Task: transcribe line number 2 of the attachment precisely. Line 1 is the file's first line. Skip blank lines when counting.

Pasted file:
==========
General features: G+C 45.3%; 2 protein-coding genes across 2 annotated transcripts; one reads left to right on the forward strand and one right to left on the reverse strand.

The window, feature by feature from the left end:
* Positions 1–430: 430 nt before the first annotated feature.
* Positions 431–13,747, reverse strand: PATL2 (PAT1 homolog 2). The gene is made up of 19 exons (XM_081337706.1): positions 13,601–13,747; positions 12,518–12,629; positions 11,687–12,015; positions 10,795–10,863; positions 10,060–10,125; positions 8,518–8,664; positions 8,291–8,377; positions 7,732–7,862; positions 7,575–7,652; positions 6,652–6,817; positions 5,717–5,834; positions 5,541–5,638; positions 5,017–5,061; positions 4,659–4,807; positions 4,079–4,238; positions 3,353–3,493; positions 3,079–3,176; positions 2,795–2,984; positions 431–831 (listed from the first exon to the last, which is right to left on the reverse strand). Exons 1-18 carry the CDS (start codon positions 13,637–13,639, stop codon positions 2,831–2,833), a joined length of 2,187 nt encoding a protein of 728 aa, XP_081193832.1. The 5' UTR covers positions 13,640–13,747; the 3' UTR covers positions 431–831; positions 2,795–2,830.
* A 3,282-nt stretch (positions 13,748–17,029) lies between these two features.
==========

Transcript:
The window, feature by feature from the left end: